 that although campgrounds, picnic areas, and recreation resorts are often selected based on their scenic locations, they do not rate “very high” for importance of scenery; 

 that parks are not valued highly for their scenic value; 

 that areas used for activities such as skiing, swimming, boating, fishing, and golfing are not highly valued for their scenic quality because of the attention they require to an activity;  that the setting is “non-contributing” to the experience of rockhounding; and 

 that special events (presumably including weddings and other celebrations) are held indoors, and therefore the scenic quality of the environment is very low value to those activities. Among other things, it is widely known that celebrations such as weddings are often held outside,50 and the scenic environment can be a critical element of the experience. That the visual impacts analysis upon which DOE relies continues to fail to engage either common sense or objective data to draw conclusions as to the importance of visual quality is in clear error, rendering the FEIS and decisions that rely on the FEIS grossly deficient.

E. The Socioeconomic Technical Report Contains False and Unsupported Assumptions that Infect Core Conclusions of the FEIS

F. The FEIS Fails to Identify and Consider Impacts on Landscape-Level Historical and Cultural Resources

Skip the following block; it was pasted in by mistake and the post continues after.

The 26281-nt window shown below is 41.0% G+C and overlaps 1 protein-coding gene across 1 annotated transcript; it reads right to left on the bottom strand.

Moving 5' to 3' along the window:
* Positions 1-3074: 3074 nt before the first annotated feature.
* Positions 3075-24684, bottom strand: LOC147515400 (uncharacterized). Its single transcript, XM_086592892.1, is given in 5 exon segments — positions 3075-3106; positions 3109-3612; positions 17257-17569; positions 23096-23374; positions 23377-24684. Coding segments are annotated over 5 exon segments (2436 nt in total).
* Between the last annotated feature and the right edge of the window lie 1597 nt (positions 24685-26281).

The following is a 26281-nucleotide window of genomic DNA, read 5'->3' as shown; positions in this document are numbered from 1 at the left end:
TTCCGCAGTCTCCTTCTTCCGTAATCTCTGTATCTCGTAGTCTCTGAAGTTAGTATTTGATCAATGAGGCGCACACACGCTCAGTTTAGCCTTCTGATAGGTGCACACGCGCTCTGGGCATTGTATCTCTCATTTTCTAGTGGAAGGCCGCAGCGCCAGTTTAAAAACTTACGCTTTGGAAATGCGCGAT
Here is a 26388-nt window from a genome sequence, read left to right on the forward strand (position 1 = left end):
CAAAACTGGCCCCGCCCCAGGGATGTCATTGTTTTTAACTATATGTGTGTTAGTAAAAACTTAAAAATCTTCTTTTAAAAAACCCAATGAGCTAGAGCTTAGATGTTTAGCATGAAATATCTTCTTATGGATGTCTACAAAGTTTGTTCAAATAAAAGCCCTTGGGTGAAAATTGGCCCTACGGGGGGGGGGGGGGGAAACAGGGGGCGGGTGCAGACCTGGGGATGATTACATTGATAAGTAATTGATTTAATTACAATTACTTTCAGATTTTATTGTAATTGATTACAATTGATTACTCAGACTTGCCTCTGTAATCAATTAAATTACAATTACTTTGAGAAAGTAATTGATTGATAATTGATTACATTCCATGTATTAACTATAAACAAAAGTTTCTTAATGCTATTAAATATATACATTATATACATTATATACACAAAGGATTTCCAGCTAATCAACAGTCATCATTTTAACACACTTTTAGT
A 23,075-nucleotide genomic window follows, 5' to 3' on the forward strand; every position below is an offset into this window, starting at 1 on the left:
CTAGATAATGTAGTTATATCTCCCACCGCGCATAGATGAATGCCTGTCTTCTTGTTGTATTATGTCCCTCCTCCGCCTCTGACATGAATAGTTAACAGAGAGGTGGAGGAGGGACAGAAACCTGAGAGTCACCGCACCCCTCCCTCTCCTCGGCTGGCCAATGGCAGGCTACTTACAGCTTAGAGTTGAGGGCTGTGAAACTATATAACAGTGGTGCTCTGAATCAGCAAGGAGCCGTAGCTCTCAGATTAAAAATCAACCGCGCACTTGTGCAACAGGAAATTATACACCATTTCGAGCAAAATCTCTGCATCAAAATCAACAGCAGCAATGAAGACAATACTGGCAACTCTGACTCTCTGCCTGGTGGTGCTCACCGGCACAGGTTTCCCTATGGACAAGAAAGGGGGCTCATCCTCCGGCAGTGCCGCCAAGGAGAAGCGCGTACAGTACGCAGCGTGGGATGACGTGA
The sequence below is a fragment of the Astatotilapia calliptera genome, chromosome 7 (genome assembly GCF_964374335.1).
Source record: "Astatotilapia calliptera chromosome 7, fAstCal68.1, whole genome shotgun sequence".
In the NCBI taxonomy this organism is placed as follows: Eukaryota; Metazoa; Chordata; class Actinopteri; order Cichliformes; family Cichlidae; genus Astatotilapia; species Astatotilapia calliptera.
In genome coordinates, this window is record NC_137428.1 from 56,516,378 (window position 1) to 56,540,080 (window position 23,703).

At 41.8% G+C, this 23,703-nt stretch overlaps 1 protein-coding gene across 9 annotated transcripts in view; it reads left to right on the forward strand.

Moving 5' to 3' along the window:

G. The FEIS Fails to Comprehensively Assess Cumulative Impacts

V. The FEIS and the Forest Service’s Draft Record of Decision are Contrary to the Public Interest

VI. Conclusion CLF objects to the Forest Service’s Draft Record of Decision on the grounds that, as set forth above an in previously submitted written comments, it is premised on a legally deficient Environmental Impact Statement and, further, because the Draft Record of Decision is contrary to the public interest. CLF urges the Forest Service not to finalize its Draft Record of Decision unless and until all of the above legal deficiencies have been corrected, with the ability for further public comment, and to deny the requested special use permit as contrary to the public interest. 

Respectfully submitted, 

Tom Irwin 
Vice President & CLF New Hampshire Director 
Conservation Law Foundation 
27 North Main Street Concord, NH 03301 
(603) 573-9139